It gets more interesting when you have two dice. One thing that you can do is work out what the total of the dice is. The dice experiment allows you to simulate throwing pairs of dice and see what the result is. This is a good introduction to probability, since you can see which combinations are more likely. But the real world, or even a simulated real world, never matches completely with calculated probability. So how do we calculate it? The first thing is to work out what the range is. You can't have a total less than 2 (both dice being 1) and you can't have a total more than 12 (both dice being 6). The easiest way to see what the probabilities is to write out the possible totals. There are 36 of them in all (6 x 6).

Total on dice |
Pairs of dice |
Probability |

2 |
1+1 |
1/36 = 3% |

3 |
1+2, 2+1 |
2/36 = 6% |

4 |
1+3, 2+2, 3+1 |
3/36 = 8% |

5 |
1+4, 2+3, 3+2, 4+1 |
4/36 = 11% |

6 |
1+5, 2+4, 3+3, 4+2,
5+1 |
5/36 = 14% |

7 |
1+6, 2+5, 3+4, 4+3,
5+2, 6+1 |
6/36 = 17% |

8 |
2+6, 3+5, 4+4, 5+3,
6+2 |
5/36 = 14% |

9 |
3+6, 4+5, 5+4, 6+3 |
4/36 = 11% |

10 |
4+6, 5+5, 6+4 |
3/36 = 8% |

11 |
5+6, 6+5 |
2/36 = 6% |

12 |
6+6 |
1/36 = 3% |

There are plenty of other conditions that you can have with two dice. Often, the easiest way to get the probability of a condition is to list all possible throws, and count the ones that fit the condition. The best way to make sure you have remembered all throws is to list them in a 6 x 6 table, like below.

Imagine two dice, red and green. This table shows all possible throws of these dice, with red numbers for the red dice, and green for the green dice. The background is black if the condition is satisfied. You can change the numbers and the condition to see what happens. You find the probability of this condition by counting the black squares, and dividing by 36 (all possible throws).

Probability of this condition =
See below for an explanation |

Return to interactive exercise for conditions

The probability of one dice being a particular number is **1/6**. You would assume that it would be twice as likely that either of two dice being a particular number, or **1/3**, but this would be wrong. If you select the first condition above, you will see why. While there are six conditions where one dice is a number, and six conditions where the other dice is that number, there is one condition in both. So the probability is **(12-1)/36** or **11/36**.

There is a better way to calculate this. If you click on the second condition, then back on the first, you will find that they are opposites of each other. That means that their probabilities add up to one. The second condition is easier to calculate directly (see below), as **25/36**. So this probability is **(36-25)/36** = **11/36**.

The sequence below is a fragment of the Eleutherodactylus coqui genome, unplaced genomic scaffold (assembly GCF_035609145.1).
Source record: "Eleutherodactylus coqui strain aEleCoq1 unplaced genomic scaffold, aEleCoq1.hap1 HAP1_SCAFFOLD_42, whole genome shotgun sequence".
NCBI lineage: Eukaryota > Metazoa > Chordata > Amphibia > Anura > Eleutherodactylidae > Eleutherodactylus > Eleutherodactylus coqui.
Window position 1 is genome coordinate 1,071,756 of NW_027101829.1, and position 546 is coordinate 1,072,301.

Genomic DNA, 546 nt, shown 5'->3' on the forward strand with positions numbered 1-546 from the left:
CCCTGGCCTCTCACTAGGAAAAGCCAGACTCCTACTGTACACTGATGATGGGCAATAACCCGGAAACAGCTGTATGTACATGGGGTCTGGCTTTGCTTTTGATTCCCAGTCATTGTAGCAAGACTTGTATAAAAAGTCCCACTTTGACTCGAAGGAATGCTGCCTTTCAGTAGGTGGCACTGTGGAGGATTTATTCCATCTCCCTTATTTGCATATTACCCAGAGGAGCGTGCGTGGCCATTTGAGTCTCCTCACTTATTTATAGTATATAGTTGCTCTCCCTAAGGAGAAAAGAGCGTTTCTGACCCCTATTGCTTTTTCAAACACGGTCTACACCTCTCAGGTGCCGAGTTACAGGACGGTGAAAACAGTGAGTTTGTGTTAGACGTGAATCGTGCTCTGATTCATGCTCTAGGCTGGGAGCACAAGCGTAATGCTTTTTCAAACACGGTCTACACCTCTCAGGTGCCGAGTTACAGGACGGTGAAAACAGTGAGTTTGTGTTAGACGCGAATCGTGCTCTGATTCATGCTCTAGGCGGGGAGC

Return to interactive exercise for conditions

The probability of one dice not being a particular number is **5/6**. The probability of two dice not being a that number is **5/6** x **5/6** = **25/36**. You can do this as they don't overlap as all (the correct term is that they are independent events).

Return to interactive exercise for conditions

The probability of one dice being a particular number is **1/6**. The probability of two dice being the same particular number is **1/6** x **1/6** = **1/36**. This is not the same as saying that both dice are the same number. There are six different possible numbers, so that would be **6/36** or **1/6**.

Return to interactive exercise for conditions

This is the opposite of both dice being the same particular number, so the probabilities will add up to one. So the probability of at least one dice isn't a particular number = **1 - (1/36)** = **35/36**.

Return to interactive exercise for conditions

This is a fun conditions, but a little strange to work out! Try experimenting with different numbers, and you will get different collections of throws fitting the conditions, and so different probabilities. To take an example, considering one dice, if the particular number is **5** then there are **5** throws which fit the condition. There are another **5** for the other dice, and there is one overlap, so the result is **(5 + 5 - 1)/36** = **9/36** or **1/4**. But this varies for other numbers.

Return to interactive exercise for conditions

The probabilities vary considering what the number is. But the probability of the lowest dice being a particular number is the same as the probability of the highest dice being six minus that particular number.

Return to interactive exercise for conditions

Like the first condition, there are two ways to work this out. The first is doing it directly. Each dice has **6** throws for each number, but there are four overlaps. So the probability is **(4 x 6 - 4)/36** = **20/36**.

An easier way is to realise that this condition is the opposite of the next one, dice are not either number. That probability is **16/36** so this one is **1 - 16/36** = **20/36** or **5/9**.

Return to interactive exercise for conditions

The probability of one dice not being either of two numbers is **4/6**, so the probability of both dice fitting this condition is **4/6** x **4/6** = **16/36**. We can do this as the conditions don't overlap, so they are independent events.

Return to interactive exercise for conditions

There are only two ways that two dice can have two values (try the exercise above to see why), so the probability is **2/36** or **1/18**.